Thursday, October 16, 2008

on health care

Graduating college means more than the end of late night paper writing, cramming, and skipping class. It means getting a job, figuring out your own taxes, repaying college loans, avoiding massive credit card debt, and choosing a health care plan. To me it meant picking the one that wasn't the HMO (because the giraffe in Madagascar thinks they're bad), and coughing up 200$ every month for the 20% of my premium that my job doesn't cover.

I haven't really used the insurance yet...can't figure out how to choose a doctor. I'm tempted to stick with my pediatrician, even though I'd have to drive 70 plus miles to get to him. I like the wallpaper in his office, the highlights magazines, and the way it always smells like dymatap and baby powder. I need to make some appointments, so that my teeth don't fall out and to make sure I have all my important shots, like for rabies and smallpox. But since the provisions of the plan are printed in a font you need a magnifying glass to read, I have to trust that the promises made on the flyer I was given initially will actually hold true. As in, my co-pay for routine visits is small and manageable, prescriptions are affordable, and if I have a son he gets a free circumcision (this was a huge selling point).
One of the sweet deals about my current plan is that I don't get taxed on it. It seems to be the one thing in life I am not paying taxes for. (Because I am considered an 'independent contractor' by America, I pay quarterly taxes--translation: I hemorrhage money to the government every 4 months. Not that I have a problem with paying theory.) However, if a certain Republican were to make it into the White House this election, his health care plan would throw a serious hitch in my getalong. It would cramp my style. It would make me considerably poorer.
Here is the reader's digest version of the McCain health care plan, as I understand it: Workers must pay taxes on the contribution their employers make to the policy premium. To offset this, he offers 2500$ to individuals and 5000$ to families in the form of a tax credit (What is a tax credit? Where is this money coming from?) to be applied toward the cost of obtaining coverage. His plan would deregulate the insurance market, allowing "any insurance policy approved in any state to be sold in every state (Brownstein of the National Journal)." His goal here is consumer choice.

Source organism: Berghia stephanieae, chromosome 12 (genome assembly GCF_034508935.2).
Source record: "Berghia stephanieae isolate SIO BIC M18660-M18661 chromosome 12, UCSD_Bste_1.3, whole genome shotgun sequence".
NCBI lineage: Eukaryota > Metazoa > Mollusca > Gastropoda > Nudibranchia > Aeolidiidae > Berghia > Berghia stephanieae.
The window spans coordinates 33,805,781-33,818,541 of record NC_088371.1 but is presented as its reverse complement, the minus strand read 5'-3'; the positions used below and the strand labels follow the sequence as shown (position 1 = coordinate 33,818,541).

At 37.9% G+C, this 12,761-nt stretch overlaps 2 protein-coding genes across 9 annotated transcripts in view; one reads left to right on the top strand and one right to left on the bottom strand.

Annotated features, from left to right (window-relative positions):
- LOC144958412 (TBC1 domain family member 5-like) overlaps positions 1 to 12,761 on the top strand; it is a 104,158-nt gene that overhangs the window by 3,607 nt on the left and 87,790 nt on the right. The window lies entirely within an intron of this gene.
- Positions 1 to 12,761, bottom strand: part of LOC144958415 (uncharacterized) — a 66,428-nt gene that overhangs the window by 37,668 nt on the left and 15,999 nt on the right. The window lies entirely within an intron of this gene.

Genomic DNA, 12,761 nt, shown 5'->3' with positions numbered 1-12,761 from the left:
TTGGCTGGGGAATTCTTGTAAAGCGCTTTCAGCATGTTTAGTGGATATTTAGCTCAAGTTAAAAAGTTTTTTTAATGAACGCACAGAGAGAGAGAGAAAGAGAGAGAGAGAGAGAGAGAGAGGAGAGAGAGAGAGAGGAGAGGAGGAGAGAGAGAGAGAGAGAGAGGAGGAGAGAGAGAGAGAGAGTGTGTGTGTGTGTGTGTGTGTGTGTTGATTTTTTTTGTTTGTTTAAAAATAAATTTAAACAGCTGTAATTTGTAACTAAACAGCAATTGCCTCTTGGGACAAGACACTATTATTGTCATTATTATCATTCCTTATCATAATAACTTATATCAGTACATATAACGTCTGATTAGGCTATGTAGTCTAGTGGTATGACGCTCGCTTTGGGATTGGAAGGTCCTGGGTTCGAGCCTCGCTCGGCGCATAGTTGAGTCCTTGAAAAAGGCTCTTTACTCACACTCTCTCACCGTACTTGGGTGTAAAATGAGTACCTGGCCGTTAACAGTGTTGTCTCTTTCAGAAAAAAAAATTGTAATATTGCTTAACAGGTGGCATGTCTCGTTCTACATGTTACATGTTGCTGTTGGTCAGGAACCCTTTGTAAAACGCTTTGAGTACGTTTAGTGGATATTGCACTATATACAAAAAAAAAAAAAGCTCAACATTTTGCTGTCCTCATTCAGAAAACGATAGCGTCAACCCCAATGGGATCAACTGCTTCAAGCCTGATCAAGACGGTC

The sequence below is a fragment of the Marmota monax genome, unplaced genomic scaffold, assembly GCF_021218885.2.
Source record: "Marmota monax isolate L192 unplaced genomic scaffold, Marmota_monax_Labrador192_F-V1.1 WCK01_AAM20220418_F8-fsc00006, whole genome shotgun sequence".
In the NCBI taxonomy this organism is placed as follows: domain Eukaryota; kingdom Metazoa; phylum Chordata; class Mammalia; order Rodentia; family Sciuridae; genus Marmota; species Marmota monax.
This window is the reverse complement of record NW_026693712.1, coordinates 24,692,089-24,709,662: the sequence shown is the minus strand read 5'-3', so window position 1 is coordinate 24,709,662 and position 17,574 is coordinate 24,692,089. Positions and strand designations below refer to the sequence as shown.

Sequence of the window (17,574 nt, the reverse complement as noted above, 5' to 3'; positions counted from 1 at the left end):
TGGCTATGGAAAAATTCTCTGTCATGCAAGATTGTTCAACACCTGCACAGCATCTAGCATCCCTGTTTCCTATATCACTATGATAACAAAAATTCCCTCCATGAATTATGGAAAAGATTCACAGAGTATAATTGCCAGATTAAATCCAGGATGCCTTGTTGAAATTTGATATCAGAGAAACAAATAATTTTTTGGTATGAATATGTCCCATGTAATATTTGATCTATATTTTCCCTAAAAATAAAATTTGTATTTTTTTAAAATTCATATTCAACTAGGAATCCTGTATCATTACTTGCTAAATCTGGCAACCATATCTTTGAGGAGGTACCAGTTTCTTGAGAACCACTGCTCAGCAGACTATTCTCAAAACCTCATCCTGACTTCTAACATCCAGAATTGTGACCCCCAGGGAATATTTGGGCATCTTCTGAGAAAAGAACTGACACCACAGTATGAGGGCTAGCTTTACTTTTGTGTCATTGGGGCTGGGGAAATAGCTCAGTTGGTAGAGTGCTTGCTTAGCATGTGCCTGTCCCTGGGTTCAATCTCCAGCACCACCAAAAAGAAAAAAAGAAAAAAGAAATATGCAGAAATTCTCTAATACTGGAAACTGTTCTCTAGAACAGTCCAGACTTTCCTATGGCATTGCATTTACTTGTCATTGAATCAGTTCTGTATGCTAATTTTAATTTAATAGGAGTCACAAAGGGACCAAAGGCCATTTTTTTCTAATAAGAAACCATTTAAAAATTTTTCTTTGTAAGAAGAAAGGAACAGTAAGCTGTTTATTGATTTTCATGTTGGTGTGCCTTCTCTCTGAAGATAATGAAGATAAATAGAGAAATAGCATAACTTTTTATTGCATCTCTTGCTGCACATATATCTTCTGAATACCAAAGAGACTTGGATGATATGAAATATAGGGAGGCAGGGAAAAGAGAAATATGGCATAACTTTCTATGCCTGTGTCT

Ok so it sounds kind of nice, right? Wrong. Let's take a look at 'tax credit'. Does that mean McCain is going to send me 2500$? Nope. That money goes directly from the government to the insurance company you choose. I'm currently with United Health. My monthly premium is 1000$ (outrageous, right? But again, that circumcision). So I'm looking at 9500$ a year for the privilege of having health care. We're not sure if I'm going to need brain surgery, or get hit by a car, or be abducted by aliens. In all cases my treatment is (in general) 80% covered. But wait, there's more. I have to pay taxes on that 9500$ as if it was extra income, so long as I choose health care provided by my employer. And when I did some research on other, non-employer sponsored plans prior to signing up to the one offered at work, I found that the good ones (that covered circumcision) were even more expensive!

While I dislike what I've gathered about McCain's plan from the newspapers, I take issue with Obama's campaign misrepresenting that same plan. Take a look at today's Washington Post article on the subject. Scaring people with partially factual information is not classy, Obama!

So I'm on a mission here to better understand the plans both candidates have for our nation's health care system before election day. I'm really concerned that my future sons won't have their circumcisions covered.

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